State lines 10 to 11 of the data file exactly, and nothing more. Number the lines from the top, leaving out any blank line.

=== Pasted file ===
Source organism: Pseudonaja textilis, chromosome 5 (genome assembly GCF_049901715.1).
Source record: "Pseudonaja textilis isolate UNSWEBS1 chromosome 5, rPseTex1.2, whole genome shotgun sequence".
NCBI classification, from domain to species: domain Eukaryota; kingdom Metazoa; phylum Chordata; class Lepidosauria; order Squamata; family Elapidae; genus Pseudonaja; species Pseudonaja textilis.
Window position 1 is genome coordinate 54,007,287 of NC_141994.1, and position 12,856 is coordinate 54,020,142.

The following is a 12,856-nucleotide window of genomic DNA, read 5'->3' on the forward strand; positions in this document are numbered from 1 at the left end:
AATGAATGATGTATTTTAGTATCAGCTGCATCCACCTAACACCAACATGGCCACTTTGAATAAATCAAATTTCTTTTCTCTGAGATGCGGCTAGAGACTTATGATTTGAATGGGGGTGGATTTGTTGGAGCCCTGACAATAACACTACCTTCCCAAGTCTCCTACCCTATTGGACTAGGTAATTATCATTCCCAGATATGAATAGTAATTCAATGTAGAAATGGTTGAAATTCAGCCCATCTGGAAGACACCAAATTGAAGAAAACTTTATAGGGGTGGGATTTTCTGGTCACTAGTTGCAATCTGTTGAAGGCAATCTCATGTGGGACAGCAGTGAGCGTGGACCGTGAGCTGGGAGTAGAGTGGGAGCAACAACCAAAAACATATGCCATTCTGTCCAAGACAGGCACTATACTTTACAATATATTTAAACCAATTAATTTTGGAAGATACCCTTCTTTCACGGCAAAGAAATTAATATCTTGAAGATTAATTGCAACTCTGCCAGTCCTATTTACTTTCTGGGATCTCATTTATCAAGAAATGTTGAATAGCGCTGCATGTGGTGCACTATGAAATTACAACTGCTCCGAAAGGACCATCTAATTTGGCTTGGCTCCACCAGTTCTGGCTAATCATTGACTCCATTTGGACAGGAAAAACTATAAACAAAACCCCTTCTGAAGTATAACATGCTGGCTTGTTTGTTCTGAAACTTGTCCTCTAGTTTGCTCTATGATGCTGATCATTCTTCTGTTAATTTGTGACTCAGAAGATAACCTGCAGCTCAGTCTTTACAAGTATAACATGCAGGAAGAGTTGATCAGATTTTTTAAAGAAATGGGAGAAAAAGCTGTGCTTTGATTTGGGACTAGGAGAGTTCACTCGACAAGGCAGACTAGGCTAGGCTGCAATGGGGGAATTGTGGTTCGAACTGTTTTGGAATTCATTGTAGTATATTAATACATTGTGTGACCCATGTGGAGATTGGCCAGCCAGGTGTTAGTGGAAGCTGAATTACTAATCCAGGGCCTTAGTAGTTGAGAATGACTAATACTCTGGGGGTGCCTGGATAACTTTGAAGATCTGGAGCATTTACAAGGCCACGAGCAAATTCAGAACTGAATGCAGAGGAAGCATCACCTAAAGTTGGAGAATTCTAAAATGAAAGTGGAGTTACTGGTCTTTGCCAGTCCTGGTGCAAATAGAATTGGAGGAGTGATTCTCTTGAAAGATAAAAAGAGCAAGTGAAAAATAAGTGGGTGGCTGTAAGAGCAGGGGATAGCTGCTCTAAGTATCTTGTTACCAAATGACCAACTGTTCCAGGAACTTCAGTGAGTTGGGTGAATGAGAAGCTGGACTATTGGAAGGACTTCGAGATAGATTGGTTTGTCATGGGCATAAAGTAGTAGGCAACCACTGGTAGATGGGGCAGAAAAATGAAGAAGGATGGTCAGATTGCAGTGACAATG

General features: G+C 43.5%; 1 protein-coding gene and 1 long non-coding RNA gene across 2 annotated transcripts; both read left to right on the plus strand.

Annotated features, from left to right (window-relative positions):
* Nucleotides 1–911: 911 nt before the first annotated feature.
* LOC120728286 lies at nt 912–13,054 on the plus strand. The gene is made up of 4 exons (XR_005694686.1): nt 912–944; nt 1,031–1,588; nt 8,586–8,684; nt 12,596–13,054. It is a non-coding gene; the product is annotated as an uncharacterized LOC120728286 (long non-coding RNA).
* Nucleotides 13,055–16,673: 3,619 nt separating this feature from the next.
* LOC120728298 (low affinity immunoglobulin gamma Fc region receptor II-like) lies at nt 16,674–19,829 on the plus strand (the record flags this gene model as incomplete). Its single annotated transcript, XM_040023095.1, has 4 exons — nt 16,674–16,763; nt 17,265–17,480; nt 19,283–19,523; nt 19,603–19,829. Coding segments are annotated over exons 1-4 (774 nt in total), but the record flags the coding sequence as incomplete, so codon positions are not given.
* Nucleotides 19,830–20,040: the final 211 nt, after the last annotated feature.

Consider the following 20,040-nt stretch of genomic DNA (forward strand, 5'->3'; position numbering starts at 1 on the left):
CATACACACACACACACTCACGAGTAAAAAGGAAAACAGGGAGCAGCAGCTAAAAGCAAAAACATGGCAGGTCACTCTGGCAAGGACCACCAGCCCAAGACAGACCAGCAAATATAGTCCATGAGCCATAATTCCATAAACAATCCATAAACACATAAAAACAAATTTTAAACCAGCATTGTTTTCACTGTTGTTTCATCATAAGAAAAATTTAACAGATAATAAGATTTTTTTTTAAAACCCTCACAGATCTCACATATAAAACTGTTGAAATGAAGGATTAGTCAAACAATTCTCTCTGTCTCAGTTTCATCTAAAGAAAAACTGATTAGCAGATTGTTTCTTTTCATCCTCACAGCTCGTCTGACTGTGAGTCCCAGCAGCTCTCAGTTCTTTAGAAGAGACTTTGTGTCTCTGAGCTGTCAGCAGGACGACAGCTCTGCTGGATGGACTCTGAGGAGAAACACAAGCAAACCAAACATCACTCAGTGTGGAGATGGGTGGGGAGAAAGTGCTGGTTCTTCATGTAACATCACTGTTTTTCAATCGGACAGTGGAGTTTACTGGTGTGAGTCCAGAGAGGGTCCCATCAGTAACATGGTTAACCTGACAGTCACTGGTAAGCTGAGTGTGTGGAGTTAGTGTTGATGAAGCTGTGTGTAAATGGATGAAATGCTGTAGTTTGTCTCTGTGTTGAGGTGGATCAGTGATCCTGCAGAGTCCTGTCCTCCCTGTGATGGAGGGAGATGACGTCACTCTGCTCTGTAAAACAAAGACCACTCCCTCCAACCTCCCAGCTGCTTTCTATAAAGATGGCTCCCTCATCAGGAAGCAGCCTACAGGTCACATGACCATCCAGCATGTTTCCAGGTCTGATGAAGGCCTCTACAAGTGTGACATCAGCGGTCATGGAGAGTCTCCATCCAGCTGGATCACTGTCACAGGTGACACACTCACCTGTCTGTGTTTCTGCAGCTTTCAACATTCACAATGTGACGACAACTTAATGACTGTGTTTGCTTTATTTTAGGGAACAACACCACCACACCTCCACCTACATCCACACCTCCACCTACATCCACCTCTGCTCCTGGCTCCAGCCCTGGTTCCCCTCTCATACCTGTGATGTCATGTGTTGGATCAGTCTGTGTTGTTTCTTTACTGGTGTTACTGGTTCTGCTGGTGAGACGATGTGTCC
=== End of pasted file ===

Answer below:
* LOC120728286 lies at nt 912–13,054 on the plus strand. The gene is made up of 4 exons (XR_005694686.1): nt 912–944; nt 1,031–1,588; nt 8,586–8,684; nt 12,596–13,054. It is a non-coding gene; the product is annotated as an uncharacterized LOC120728286 (long non-coding RNA).
* Nucleotides 13,055–16,673: 3,619 nt separating this feature from the next.